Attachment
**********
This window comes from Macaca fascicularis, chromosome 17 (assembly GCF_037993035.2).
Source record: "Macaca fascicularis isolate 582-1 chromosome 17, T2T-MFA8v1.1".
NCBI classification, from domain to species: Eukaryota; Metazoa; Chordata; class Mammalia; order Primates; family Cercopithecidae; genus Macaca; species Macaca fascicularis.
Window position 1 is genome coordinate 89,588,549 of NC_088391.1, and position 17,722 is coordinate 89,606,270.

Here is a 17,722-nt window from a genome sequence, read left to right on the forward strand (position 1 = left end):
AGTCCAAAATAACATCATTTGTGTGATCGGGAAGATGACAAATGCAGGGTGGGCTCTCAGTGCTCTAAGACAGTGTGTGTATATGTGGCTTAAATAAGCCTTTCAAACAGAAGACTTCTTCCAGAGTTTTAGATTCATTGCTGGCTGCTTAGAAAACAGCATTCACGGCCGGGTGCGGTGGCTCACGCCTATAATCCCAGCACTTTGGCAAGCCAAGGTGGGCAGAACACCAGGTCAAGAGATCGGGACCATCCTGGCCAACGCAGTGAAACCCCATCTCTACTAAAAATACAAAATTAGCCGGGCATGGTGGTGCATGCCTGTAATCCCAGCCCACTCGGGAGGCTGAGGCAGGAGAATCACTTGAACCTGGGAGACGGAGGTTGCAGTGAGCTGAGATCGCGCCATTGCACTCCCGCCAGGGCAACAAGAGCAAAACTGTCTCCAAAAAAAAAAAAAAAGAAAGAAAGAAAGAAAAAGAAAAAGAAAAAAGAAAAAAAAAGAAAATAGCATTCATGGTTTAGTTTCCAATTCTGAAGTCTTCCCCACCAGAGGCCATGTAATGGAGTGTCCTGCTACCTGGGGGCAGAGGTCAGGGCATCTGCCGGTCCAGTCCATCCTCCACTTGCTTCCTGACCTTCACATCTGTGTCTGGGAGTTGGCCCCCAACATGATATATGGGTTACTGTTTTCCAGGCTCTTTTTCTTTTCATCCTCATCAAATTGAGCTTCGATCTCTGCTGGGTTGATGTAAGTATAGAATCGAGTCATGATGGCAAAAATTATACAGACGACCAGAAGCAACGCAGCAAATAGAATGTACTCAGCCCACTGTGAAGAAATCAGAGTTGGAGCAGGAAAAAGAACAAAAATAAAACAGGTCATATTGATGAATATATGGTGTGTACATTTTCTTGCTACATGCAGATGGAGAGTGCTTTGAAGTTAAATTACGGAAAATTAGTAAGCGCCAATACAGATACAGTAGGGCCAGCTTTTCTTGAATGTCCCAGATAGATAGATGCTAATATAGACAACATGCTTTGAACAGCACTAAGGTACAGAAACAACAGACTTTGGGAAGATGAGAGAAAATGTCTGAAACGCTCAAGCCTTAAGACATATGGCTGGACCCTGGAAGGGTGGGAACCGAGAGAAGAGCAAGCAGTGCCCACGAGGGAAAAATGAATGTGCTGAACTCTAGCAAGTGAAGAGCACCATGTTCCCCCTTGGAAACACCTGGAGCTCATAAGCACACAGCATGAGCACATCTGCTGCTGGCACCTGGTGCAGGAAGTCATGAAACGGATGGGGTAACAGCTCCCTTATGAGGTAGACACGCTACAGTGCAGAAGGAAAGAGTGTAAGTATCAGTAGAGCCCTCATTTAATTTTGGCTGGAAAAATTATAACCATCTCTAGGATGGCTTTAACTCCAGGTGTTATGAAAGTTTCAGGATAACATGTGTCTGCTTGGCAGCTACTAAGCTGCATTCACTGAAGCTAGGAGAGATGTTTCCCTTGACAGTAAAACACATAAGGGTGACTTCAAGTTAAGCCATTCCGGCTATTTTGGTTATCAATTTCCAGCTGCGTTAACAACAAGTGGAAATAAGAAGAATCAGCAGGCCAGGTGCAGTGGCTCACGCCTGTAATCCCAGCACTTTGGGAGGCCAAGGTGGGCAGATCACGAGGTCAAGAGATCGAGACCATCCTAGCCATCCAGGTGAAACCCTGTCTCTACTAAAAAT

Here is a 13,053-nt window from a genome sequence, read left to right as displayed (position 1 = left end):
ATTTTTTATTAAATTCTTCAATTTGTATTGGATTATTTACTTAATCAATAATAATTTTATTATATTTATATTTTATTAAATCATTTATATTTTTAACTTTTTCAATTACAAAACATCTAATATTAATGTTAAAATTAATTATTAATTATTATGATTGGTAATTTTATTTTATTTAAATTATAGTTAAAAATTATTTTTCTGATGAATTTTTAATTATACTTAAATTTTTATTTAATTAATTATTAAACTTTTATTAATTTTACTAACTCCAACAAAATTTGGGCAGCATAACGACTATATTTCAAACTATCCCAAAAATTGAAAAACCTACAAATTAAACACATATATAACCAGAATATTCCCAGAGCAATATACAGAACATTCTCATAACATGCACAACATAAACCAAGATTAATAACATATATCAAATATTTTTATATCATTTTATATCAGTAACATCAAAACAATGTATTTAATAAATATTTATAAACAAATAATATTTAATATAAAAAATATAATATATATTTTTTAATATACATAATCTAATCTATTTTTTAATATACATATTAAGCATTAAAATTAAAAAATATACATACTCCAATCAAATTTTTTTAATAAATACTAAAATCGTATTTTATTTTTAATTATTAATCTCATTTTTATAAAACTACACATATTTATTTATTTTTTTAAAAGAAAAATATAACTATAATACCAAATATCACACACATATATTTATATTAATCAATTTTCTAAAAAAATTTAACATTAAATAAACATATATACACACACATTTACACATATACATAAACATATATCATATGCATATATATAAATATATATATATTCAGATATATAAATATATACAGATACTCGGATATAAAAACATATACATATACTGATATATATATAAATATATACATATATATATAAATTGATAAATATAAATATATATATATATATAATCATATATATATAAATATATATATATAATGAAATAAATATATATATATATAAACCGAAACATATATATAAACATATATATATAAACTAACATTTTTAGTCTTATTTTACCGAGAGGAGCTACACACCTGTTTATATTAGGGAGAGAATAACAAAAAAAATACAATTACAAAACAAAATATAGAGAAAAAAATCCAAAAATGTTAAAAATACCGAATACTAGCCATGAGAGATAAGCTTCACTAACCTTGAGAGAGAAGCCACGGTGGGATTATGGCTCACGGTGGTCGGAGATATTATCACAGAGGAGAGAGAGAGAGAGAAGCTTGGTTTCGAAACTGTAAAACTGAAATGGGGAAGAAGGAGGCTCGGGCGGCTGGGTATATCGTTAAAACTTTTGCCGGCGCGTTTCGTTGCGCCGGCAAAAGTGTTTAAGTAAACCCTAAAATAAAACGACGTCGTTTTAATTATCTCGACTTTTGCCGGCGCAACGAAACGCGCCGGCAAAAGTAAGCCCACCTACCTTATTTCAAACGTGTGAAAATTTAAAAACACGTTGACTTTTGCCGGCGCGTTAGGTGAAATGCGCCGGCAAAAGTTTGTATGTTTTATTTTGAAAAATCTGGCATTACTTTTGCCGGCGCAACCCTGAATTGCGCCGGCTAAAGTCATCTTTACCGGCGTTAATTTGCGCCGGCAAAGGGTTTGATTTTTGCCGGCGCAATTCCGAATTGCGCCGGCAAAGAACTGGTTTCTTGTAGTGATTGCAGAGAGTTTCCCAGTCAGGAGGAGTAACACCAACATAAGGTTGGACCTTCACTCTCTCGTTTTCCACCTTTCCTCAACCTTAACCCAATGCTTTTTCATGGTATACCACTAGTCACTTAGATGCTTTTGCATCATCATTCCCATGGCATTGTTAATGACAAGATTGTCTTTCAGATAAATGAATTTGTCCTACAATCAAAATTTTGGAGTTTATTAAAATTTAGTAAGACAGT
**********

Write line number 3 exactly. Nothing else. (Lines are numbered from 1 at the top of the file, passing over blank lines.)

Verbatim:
NCBI classification, from domain to species: Eukaryota; Metazoa; Chordata; class Mammalia; order Primates; family Cercopithecidae; genus Macaca; species Macaca fascicularis.